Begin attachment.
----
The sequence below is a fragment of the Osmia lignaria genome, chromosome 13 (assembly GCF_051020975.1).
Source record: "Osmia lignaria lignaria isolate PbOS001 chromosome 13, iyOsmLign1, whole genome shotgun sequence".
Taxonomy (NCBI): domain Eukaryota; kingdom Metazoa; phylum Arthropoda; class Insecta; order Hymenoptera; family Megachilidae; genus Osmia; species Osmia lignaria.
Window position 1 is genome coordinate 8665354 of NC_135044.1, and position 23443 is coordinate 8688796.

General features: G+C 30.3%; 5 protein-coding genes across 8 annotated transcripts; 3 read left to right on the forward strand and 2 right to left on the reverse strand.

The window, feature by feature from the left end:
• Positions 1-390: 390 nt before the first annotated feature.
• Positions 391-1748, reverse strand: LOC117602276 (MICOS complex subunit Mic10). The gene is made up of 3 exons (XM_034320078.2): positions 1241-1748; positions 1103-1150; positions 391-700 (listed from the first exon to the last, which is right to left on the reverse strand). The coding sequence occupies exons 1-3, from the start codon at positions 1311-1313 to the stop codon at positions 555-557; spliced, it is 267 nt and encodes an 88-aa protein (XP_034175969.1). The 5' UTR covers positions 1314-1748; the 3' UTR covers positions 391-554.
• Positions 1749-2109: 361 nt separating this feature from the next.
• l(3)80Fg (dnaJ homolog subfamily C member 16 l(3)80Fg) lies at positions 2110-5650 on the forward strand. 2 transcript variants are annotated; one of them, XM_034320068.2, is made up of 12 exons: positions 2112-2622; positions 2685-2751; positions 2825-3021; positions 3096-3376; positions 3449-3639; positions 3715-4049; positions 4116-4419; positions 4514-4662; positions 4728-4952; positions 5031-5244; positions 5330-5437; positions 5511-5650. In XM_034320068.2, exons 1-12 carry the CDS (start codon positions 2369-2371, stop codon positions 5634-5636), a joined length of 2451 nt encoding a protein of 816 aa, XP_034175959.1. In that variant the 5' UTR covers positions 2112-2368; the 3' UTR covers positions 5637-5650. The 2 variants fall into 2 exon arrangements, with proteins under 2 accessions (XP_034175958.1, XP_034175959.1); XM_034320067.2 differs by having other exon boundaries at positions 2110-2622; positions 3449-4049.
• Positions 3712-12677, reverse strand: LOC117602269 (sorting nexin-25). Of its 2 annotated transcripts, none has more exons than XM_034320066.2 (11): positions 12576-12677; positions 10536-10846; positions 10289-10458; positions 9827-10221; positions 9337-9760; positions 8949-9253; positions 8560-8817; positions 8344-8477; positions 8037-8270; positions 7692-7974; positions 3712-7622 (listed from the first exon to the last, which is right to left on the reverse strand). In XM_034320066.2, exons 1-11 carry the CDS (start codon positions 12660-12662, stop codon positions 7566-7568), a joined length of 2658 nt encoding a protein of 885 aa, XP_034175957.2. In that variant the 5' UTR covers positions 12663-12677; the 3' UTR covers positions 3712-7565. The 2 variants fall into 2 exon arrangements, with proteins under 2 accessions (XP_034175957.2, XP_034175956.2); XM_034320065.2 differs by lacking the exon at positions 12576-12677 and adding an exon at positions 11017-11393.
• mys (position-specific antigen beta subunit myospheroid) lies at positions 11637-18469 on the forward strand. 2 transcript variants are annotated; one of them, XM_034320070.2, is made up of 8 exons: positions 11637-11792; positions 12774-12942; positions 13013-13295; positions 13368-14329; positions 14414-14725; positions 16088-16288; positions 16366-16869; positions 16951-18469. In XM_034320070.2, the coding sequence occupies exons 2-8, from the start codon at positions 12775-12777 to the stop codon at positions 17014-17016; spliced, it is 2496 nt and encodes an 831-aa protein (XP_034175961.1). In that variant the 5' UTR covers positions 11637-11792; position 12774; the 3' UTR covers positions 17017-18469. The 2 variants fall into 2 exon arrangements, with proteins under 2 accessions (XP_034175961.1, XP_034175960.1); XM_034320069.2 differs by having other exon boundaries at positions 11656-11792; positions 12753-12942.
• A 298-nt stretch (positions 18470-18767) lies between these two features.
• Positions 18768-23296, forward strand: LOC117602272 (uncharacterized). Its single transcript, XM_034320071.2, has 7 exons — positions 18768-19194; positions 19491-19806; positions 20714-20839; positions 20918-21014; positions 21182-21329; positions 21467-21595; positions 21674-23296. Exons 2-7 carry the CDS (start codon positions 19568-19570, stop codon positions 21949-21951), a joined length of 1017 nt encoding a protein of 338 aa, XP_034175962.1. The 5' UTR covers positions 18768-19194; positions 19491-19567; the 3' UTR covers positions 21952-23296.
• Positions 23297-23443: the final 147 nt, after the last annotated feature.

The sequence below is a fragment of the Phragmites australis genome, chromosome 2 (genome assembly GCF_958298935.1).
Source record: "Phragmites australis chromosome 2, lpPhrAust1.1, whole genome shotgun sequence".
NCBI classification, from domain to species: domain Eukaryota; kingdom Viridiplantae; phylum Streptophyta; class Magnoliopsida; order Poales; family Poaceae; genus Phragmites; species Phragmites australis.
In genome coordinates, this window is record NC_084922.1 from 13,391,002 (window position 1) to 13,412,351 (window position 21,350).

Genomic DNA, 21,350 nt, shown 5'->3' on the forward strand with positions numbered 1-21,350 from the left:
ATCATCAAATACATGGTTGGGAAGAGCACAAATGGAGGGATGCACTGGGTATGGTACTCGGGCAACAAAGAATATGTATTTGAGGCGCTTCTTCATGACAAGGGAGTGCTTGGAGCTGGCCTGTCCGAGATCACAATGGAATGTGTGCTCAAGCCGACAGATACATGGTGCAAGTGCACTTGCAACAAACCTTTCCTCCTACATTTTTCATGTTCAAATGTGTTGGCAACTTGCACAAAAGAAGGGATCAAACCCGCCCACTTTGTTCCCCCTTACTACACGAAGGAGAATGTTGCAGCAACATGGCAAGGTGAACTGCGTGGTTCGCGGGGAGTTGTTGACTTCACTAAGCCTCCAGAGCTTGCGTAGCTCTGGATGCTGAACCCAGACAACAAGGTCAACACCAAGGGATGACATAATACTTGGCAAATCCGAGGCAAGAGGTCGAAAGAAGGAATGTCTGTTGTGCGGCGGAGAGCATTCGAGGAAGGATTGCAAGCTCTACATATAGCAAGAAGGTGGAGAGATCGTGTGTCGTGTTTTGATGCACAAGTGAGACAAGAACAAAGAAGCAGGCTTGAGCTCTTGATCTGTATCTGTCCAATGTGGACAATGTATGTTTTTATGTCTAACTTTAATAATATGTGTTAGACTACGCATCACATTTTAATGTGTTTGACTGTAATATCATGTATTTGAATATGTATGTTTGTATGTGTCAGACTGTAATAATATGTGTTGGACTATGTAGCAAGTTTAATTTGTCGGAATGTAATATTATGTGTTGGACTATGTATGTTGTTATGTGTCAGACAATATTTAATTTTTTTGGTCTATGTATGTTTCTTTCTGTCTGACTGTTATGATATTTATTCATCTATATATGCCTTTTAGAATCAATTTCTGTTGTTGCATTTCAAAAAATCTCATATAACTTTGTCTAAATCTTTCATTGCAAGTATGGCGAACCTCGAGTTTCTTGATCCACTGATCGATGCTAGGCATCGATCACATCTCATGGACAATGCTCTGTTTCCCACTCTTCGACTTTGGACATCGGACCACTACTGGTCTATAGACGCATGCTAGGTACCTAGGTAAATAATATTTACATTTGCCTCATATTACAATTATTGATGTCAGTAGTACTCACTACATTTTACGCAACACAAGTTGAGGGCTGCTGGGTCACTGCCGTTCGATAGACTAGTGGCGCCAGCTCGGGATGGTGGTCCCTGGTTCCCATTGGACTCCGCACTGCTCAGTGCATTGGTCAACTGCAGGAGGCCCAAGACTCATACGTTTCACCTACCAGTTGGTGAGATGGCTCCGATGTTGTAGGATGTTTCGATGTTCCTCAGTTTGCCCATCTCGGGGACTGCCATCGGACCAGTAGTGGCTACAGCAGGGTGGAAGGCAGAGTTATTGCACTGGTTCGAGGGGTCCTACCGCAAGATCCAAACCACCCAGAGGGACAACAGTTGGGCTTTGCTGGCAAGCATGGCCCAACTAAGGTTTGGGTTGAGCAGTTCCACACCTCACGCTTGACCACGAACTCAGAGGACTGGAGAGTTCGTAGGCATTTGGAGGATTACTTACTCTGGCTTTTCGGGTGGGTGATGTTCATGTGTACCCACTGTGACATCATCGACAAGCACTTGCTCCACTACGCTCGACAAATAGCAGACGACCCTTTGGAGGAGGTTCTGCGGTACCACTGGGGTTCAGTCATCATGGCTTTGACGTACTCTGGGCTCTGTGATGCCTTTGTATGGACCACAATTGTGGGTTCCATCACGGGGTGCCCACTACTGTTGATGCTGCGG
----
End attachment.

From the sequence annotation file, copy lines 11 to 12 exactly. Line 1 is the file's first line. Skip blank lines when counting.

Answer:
• Positions 3712-12677, reverse strand: LOC117602269 (sorting nexin-25). Of its 2 annotated transcripts, none has more exons than XM_034320066.2 (11): positions 12576-12677; positions 10536-10846; positions 10289-10458; positions 9827-10221; positions 9337-9760; positions 8949-9253; positions 8560-8817; positions 8344-8477; positions 8037-8270; positions 7692-7974; positions 3712-7622 (listed from the first exon to the last, which is right to left on the reverse strand). In XM_034320066.2, exons 1-11 carry the CDS (start codon positions 12660-12662, stop codon positions 7566-7568), a joined length of 2658 nt encoding a protein of 885 aa, XP_034175957.2. In that variant the 5' UTR covers positions 12663-12677; the 3' UTR covers positions 3712-7565. The 2 variants fall into 2 exon arrangements, with proteins under 2 accessions (XP_034175957.2, XP_034175956.2); XM_034320065.2 differs by lacking the exon at positions 12576-12677 and adding an exon at positions 11017-11393.
• mys (position-specific antigen beta subunit myospheroid) lies at positions 11637-18469 on the forward strand. 2 transcript variants are annotated; one of them, XM_034320070.2, is made up of 8 exons: positions 11637-11792; positions 12774-12942; positions 13013-13295; positions 13368-14329; positions 14414-14725; positions 16088-16288; positions 16366-16869; positions 16951-18469. In XM_034320070.2, the coding sequence occupies exons 2-8, from the start codon at positions 12775-12777 to the stop codon at positions 17014-17016; spliced, it is 2496 nt and encodes an 831-aa protein (XP_034175961.1). In that variant the 5' UTR covers positions 11637-11792; position 12774; the 3' UTR covers positions 17017-18469. The 2 variants fall into 2 exon arrangements, with proteins under 2 accessions (XP_034175961.1, XP_034175960.1); XM_034320069.2 differs by having other exon boundaries at positions 11656-11792; positions 12753-12942.